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These are interesting times for the four drivers at Hendrick Motorsports.
With a preseason goal from owner Rick Hendrick -- a statement, really -- that he intended to get Dale Earnhardt Jr., Jimmie Johnson, Kasey Kahne and Jeff Gordon in the Chase, the team is on track to make it happen. But it's still no sure bet for the HMS Chevrolets of Gordon and Kahne, and, although it's almost a foregone conclusion for Earnhardt and Johnson, everyone has plenty to drive for in these next five races.
Matt Kenseth, Roush-Fenway Racing's former champion and the driver currently second in points, said he has his eye on all the potential Chase teams.
But the HMS crew does stand out in his mind.
"There are some you worry about more than others, but certainly all four Hendrick teams are ones that you have to worry about or watch out for," he said. "As good as that organization runs, all four of those cars have won [this year], so they've proven they're all capable of winning and getting on a run and being championship contenders."
Earnhardt is in the points lead and is maintaining an attitude that Sunday's Finger Lakes 355 at the Glen (1 p.m. ET, ESPN) at Watkins Glen International isn't just another throwaway road race in what has been a fine season but a place at which he thinks he can do well. He qualified a respectable 16th Saturday for the race.
"I'm really happy about being in a position where now we are able to come here we had a good test," he said. "We're feeling positive about our chances of having a good run. We'll just be able to go out there and try to compete.
"There is really no pressure. So that's a good thing. That's a good feeling."
For Johnson, who will roll off third Sunday, it's a place where he can solidify his Chase place -- currently fourth, but in a tie for the lead, based on wins, if the playoffs started today -- and even take the provisional lead with four victories on the season.
And he has a shot. He has won one pole at Watkins Glen and has a victory at Sonoma, although road course racing is admittedly not his top skill.
"The tough thing here is the way the mileage works out and our fuel burn," Johnson said. "You are right on the edge of, if you get good fuel mileage, have some cautions fall for you, you can go one less stop than everyone else.
"I have yet to have that happen. I just use the throttle too much, drive the car with the throttle a lot and usually have to make that extra stop. I feel like that's hurt us, at the end of the day, be in position to win. We still get good finishes, but to win, I wish I could, we could, wherever the fault lies, get better fuel mileage."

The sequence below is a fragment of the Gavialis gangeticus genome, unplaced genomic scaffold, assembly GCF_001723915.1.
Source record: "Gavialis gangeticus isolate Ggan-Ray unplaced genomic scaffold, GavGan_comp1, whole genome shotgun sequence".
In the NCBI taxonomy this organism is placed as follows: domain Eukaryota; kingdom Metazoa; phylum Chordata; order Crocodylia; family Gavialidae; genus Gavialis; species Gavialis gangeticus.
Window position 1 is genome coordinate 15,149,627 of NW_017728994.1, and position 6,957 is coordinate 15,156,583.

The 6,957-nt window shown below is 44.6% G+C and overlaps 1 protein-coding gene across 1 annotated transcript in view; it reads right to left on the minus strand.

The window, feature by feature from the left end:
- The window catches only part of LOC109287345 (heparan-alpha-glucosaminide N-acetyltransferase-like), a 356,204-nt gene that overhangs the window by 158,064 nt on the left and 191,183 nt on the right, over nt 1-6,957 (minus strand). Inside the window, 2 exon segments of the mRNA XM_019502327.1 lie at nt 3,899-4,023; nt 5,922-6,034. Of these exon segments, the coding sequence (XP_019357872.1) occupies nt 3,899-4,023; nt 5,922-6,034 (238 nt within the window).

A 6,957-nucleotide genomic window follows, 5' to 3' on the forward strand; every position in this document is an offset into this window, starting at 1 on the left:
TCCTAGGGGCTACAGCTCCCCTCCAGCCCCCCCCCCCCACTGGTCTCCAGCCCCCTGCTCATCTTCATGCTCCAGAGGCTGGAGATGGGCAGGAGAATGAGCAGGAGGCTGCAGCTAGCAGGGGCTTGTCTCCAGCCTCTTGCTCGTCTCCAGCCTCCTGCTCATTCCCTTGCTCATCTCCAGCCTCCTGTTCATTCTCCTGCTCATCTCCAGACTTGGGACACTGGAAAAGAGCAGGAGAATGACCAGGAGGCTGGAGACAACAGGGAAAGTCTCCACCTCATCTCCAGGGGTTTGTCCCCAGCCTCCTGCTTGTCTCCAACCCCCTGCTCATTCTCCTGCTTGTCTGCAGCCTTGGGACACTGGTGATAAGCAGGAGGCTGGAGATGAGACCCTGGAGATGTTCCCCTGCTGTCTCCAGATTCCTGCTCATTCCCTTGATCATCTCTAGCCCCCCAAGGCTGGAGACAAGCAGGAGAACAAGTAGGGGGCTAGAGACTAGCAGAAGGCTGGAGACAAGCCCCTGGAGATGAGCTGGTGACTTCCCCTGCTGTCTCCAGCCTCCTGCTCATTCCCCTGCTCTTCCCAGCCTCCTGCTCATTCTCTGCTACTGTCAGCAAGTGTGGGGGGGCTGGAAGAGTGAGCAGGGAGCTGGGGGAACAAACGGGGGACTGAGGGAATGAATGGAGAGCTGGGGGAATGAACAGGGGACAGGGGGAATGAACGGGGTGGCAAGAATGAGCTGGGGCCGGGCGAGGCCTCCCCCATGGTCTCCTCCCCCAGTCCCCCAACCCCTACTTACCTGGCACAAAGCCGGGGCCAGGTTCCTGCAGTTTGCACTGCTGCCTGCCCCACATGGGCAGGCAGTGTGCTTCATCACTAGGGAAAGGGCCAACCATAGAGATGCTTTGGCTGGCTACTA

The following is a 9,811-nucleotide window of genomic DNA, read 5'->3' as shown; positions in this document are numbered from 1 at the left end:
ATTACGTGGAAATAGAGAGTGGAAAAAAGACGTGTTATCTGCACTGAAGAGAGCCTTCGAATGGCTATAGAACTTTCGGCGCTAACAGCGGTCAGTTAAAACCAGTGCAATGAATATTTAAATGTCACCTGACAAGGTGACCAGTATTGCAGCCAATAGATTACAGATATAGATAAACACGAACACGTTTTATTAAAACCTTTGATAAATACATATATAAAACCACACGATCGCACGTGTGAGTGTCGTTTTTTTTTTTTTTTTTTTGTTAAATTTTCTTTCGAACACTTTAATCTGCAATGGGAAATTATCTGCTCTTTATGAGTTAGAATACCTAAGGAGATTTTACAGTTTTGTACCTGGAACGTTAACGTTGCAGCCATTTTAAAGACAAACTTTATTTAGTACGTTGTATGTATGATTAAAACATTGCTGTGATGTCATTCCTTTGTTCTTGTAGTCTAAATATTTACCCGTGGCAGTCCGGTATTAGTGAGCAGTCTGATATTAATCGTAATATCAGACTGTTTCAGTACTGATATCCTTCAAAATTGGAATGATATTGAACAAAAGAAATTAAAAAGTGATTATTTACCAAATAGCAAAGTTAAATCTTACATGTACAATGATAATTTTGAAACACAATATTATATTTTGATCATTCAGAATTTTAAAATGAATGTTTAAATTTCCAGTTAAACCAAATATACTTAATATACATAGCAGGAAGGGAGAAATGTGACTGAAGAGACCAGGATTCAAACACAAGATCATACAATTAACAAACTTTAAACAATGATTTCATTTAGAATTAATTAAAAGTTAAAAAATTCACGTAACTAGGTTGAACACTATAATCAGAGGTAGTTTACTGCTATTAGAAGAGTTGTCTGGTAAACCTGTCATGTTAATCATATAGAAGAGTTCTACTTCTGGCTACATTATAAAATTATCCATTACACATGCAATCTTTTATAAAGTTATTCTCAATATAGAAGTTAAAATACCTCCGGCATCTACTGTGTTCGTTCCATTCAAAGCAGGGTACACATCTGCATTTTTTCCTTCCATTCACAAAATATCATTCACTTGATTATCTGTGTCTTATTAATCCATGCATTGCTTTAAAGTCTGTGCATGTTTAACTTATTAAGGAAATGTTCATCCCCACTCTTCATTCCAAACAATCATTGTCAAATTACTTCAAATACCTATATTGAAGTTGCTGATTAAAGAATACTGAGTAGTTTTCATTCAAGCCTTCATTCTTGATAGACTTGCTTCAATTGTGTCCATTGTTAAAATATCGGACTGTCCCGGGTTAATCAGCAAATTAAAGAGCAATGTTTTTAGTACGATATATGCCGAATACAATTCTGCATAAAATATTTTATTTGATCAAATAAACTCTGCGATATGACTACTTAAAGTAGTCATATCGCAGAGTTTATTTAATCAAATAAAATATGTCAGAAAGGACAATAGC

Kahne and Gordon have high hopes at the Glen, as well, with Kahne looking for his second career road course victory and a virtually guaranteed spot in the Chase via the wild card -- the two drivers between 11th and 20th place in the standings with the most wins get in -- if he can get his third win of the season. He's hoping extra testing the team did earlier in the season will help.
"The toughest part of Watkins Glen for me is braking," said Kahne, who qualified 20th. "You get on the brakes a lot harder than at Sonoma. But we've done a lot of road course testing this year, and that's something I've worked on. Hopefully, that extra practice will help this week."
But the stakes are higher for Gordon, who qualified 12th.
|Jeff Gordon's feeling pretty good about Watkins Glen despite not winning there since 2001. He qualified 12th for Sunday's race.|
The four-time champion sits in the final wild-card transfer spot after his rain-shortened win last weekend at Pocono, but the position is precarious. Three other drivers -- Ryan Newman, Kyle Busch and Joey Logano -- have a victory each and could knock Gordon out based on wins at any time leading up the Chase opener at Chicagoland Speedway on Sept. 16. And then there's the concern that road course aces Juan Pablo Montoya (on the pole Sunday) and Marcos Ambrose (qualified fifth) could win at the Glen and then get one more -- and, in Montoya's case, also get in the top 20 -- before the Chase begins to sneak by.
Of those six drivers, however, Gordon is the only one to have won at Watkins Glen more than once. Problem is, his latest of four victories at the 2.45-mile, seven-turn track near the tip of Seneca Lake was more than a decade ago. But hope springs for the 24 team.
"I am very optimistic and excited about this weekend, but just because we won here however many years ago it was doesn't mean that my confidence is sky-high here because I don't feel like we've been good enough to win here in recent years," he said. "That confidence definitely got a big boost in Sonoma [where he finished sixth in June] and our road course test that we did in Road Atlanta prior to Sonoma. I feel like we have made some big gains that are definitely going to help my confidence here."
Tony Stewart has won more races at Watkins Glen than any other driver -- five -- and the 2011 Sprint Cup Series champion is wary of Gordon and his team after last week's win.
"Well, the first thing is they've got Jeff Gordon, so as long as Jeff is in the equation, it doesn't matter who he is with, you can't count him out," said Stewart, whose Stewart-Haas Racing team gets its engines and chassis from HMS. "The second thing is you've got an organization that knows how to win, knows how to win championships.
"There is always that potential. Anytime those cars are in the Chase, there is potential that they can win the championship. I wouldn't count him out yet."
And that probably goes for any of the four drivers at Hendrick Motorsports.